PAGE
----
As the director of clergy well-being for our clergy leaders in both the Dakotas and Minnesota Annual Conferences, I pay attention to what our clergy need to strengthen resiliency. Resiliency, simply stated, is the ability to navigate difficult challenges. But sometimes our resiliency muscle has atrophied to a point where burnout is looming.
What do we even mean when we talk about burnout? We are often so casual about how we toss around the phrase “I am really burnt out on ____.” You fill in the blank. It could be a relationship, a job, an effort, cooking nightly, preaching weekly, life.
Burnout is literally defined as the reduction of fuel or substance to nothing through use or combustion. It is curious to think about the definition of our “fuel.” Take a stab at that. What has been your “fuel” when you are at your best?
There are three types of burnout:
You are so underchallenged the work or effort is boring, monotonous, energy-draining. “Can I get through another day of non-stimulating, passionless, seemingly invaluable contributions?”
You are neglected due to lack of feedback, direction, guidance, basic attention. “Does anyone even notice me or what I am doing or feeling?”
You are on overload working harder, doing more, trying to keep all the balls of life/work in the air. “How can I continue at this pace, dropping the balls, missing deadlines, failing to be good at all the things?”
The three pillars or “three Ps” of resiliency are needed to head off possible burnout. If even one of the pillars are missing, the other two are affected.
People: We all need communities of support through our workplace, families, friendships, and other connections. Failure to have a well-rounded network of people in your life is problematic. If you notice that you are feeling disconnected or choosing to isolate yourself, you may be exhibiting a sign of burnout.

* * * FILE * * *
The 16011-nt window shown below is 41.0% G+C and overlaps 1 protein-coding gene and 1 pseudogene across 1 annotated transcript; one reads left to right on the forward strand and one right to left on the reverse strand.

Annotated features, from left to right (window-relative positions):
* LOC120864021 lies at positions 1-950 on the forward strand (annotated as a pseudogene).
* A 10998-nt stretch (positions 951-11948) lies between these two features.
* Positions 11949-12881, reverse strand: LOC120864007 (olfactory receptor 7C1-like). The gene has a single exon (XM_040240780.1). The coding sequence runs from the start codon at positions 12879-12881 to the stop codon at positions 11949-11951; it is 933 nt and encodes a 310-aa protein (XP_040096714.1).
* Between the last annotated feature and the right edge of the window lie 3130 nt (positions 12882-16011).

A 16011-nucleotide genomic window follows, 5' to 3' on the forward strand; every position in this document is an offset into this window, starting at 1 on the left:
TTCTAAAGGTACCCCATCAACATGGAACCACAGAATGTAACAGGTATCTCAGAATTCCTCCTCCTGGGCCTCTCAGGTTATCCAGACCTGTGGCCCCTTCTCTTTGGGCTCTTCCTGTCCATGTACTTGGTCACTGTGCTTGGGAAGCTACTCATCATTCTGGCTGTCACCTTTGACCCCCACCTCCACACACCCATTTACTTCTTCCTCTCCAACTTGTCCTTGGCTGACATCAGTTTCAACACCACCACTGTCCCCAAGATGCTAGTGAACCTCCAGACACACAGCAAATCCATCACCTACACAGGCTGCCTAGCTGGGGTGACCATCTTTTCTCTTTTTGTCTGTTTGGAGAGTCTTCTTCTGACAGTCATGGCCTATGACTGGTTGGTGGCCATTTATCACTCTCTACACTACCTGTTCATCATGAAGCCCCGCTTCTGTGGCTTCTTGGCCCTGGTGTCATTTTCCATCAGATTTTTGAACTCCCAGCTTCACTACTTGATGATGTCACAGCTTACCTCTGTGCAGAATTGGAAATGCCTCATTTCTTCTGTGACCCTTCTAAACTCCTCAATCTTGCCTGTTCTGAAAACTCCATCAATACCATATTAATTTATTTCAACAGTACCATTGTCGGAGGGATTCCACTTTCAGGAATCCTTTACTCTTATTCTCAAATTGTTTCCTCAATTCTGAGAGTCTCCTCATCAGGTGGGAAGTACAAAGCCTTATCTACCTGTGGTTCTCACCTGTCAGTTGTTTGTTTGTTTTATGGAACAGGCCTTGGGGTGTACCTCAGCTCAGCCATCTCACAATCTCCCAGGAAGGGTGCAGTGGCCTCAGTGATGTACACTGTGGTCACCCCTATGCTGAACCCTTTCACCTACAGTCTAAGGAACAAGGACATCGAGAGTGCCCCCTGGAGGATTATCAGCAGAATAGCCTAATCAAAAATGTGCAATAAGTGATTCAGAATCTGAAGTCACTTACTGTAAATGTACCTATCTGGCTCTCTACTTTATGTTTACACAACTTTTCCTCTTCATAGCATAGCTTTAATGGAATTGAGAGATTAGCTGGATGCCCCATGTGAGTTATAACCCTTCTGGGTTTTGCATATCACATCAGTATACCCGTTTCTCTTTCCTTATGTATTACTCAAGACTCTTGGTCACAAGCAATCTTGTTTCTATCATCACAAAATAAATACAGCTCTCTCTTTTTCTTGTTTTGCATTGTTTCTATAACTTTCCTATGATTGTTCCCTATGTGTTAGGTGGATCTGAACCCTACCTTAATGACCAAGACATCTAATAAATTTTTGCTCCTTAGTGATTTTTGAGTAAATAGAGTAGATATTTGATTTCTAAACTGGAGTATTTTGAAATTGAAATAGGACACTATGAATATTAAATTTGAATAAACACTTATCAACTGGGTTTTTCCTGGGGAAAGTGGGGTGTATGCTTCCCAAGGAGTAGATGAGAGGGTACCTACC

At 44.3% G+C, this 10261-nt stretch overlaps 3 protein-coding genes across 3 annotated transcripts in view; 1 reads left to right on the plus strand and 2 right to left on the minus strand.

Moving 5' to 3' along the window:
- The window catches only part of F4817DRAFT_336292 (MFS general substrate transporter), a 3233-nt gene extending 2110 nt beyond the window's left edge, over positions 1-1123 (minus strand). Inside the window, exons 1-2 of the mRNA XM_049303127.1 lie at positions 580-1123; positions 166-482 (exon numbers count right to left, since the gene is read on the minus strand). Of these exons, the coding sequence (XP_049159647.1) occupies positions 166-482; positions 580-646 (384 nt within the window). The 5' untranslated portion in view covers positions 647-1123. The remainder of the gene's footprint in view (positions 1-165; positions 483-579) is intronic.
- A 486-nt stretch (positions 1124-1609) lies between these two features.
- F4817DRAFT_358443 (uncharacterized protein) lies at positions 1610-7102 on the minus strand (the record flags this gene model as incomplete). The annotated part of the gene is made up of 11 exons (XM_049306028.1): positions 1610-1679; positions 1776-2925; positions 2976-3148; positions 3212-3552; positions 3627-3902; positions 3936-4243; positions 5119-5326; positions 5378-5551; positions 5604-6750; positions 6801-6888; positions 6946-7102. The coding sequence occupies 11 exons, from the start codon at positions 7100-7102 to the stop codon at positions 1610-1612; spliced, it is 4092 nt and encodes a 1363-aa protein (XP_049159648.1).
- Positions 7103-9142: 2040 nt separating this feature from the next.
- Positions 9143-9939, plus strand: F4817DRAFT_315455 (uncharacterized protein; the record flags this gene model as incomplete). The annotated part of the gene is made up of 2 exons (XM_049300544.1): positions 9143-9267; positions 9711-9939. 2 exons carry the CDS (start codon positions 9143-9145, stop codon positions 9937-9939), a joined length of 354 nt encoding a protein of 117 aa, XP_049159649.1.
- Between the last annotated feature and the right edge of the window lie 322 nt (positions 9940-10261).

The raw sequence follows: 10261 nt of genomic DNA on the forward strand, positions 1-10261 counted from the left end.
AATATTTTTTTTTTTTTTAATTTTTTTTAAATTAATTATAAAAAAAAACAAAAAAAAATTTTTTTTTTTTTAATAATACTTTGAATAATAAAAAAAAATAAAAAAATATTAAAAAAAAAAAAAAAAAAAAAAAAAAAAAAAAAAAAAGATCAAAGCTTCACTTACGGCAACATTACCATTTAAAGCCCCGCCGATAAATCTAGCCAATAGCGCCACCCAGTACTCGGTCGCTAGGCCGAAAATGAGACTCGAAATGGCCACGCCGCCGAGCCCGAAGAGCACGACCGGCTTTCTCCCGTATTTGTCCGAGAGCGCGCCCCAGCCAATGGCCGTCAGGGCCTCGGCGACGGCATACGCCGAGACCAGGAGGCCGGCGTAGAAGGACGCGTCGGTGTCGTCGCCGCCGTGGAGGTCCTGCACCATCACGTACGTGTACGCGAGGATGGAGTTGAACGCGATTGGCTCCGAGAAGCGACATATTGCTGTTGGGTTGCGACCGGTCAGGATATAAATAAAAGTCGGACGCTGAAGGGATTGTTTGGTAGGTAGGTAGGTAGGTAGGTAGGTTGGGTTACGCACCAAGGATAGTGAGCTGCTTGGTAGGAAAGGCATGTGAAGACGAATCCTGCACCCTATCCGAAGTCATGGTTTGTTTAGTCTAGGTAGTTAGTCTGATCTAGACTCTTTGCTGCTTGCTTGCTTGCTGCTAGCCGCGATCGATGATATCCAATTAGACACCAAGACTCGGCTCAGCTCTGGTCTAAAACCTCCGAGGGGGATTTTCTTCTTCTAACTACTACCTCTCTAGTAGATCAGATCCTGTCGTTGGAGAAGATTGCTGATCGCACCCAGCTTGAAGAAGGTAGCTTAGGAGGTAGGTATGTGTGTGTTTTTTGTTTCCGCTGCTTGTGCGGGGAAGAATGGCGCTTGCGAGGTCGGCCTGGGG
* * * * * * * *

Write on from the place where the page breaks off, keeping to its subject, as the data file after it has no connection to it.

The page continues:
Practices: We all need to engage in holistic practices that address mind, body, spirit. Practices that care for our physical health, stimulate our mind and learning, and deepen our connection with God. If you are exhausted from stress—physical and mental overload—and notice your practices are deteriorating or no longer exist, you may be exhibiting a sign of burnout.
Purpose: We all need work (whether paid or unpaid) that matters and has meaning. If we notice goals that once mattered seem pointless, unattainable, or meaningless, you may be exhibiting a sign of burnout.
To stop the downward spiral into a state of burnout where you cannot rebound, focus on the “three Ps” of people, practices, and purpose. Pick one and reflect upon how you are feeling and what adjustments you could make.
Make space. Creating space and time, not only to reflect, but to consider a small change is important.
Seek resources, a counselor, or a spiritual director—someone who will objectively listen to how you are feeling. Often our burnout and diminished resiliency may be rooted in a spiritual void or vacancy where we have failed to ground ourselves in Scripture, prayer, and God’s loving presence. Perhaps that is where we should start!
Difficult times are part of our human condition. Burnout does not need to be.
Diane Owen is the Dakotas-Minnesota Area director of clergy well-being.